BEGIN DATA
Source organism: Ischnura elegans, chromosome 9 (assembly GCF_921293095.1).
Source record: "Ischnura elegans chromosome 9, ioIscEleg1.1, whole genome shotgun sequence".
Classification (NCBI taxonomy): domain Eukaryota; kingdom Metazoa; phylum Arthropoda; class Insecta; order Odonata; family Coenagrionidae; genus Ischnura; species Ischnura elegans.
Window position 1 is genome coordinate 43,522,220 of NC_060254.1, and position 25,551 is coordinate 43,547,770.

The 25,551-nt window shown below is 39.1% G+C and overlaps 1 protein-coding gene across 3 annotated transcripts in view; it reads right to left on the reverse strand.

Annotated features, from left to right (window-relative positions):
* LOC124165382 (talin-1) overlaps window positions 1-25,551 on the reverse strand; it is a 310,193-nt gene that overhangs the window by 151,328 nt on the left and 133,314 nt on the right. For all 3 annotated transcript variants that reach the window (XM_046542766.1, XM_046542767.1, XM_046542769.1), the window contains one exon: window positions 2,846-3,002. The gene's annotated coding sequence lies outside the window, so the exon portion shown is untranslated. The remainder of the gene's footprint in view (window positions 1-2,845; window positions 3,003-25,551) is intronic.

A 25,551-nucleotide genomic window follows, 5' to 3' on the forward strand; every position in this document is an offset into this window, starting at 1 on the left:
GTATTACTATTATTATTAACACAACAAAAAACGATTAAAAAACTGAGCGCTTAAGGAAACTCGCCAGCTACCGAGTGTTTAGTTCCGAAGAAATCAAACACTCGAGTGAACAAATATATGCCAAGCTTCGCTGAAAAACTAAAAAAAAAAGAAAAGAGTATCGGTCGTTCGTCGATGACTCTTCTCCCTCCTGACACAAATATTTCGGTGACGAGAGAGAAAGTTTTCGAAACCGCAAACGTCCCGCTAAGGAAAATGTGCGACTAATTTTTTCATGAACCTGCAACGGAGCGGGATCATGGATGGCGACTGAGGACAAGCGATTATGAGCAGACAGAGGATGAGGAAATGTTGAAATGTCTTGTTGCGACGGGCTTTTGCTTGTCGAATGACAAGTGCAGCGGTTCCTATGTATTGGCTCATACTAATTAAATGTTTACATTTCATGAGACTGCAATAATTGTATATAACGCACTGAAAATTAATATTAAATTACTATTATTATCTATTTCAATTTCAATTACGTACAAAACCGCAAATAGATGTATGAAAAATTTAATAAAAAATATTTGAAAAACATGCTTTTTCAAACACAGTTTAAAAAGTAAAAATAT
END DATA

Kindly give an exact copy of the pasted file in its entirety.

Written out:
Source organism: Ischnura elegans, chromosome 9 (assembly GCF_921293095.1).
Source record: "Ischnura elegans chromosome 9, ioIscEleg1.1, whole genome shotgun sequence".
Classification (NCBI taxonomy): domain Eukaryota; kingdom Metazoa; phylum Arthropoda; class Insecta; order Odonata; family Coenagrionidae; genus Ischnura; species Ischnura elegans.
Window position 1 is genome coordinate 43,522,220 of NC_060254.1, and position 25,551 is coordinate 43,547,770.

The 25,551-nt window shown below is 39.1% G+C and overlaps 1 protein-coding gene across 3 annotated transcripts in view; it reads right to left on the reverse strand.

Annotated features, from left to right (window-relative positions):
* LOC124165382 (talin-1) overlaps window positions 1-25,551 on the reverse strand; it is a 310,193-nt gene that overhangs the window by 151,328 nt on the left and 133,314 nt on the right. For all 3 annotated transcript variants that reach the window (XM_046542766.1, XM_046542767.1, XM_046542769.1), the window contains one exon: window positions 2,846-3,002. The gene's annotated coding sequence lies outside the window, so the exon portion shown is untranslated. The remainder of the gene's footprint in view (window positions 1-2,845; window positions 3,003-25,551) is intronic.

A 25,551-nucleotide genomic window follows, 5' to 3' on the forward strand; every position in this document is an offset into this window, starting at 1 on the left:
GTATTACTATTATTATTAACACAACAAAAAACGATTAAAAAACTGAGCGCTTAAGGAAACTCGCCAGCTACCGAGTGTTTAGTTCCGAAGAAATCAAACACTCGAGTGAACAAATATATGCCAAGCTTCGCTGAAAAACTAAAAAAAAAAGAAAAGAGTATCGGTCGTTCGTCGATGACTCTTCTCCCTCCTGACACAAATATTTCGGTGACGAGAGAGAAAGTTTTCGAAACCGCAAACGTCCCGCTAAGGAAAATGTGCGACTAATTTTTTCATGAACCTGCAACGGAGCGGGATCATGGATGGCGACTGAGGACAAGCGATTATGAGCAGACAGAGGATGAGGAAATGTTGAAATGTCTTGTTGCGACGGGCTTTTGCTTGTCGAATGACAAGTGCAGCGGTTCCTATGTATTGGCTCATACTAATTAAATGTTTACATTTCATGAGACTGCAATAATTGTATATAACGCACTGAAAATTAATATTAAATTACTATTATTATCTATTTCAATTTCAATTACGTACAAAACCGCAAATAGATGTATGAAAAATTTAATAAAAAATATTTGAAAAACATGCTTTTTCAAACACAGTTTAAAAAGTAAAAATAT